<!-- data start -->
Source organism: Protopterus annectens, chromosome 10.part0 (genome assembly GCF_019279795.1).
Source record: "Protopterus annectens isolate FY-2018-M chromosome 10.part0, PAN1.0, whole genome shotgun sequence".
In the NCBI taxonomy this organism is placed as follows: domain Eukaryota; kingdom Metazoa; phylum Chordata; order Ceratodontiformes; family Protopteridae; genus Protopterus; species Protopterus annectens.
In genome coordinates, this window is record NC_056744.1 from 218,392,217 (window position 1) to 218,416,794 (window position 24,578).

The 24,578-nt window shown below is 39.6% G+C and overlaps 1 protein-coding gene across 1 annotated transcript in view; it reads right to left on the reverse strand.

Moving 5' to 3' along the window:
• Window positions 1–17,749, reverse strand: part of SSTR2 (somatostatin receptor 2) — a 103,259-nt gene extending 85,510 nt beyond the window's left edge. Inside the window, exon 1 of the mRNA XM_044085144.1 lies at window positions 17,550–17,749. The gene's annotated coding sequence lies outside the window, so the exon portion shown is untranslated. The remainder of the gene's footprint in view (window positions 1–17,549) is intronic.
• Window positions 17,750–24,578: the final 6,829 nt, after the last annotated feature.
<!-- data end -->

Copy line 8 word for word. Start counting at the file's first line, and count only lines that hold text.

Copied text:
• Window positions 17,750–24,578: the final 6,829 nt, after the last annotated feature.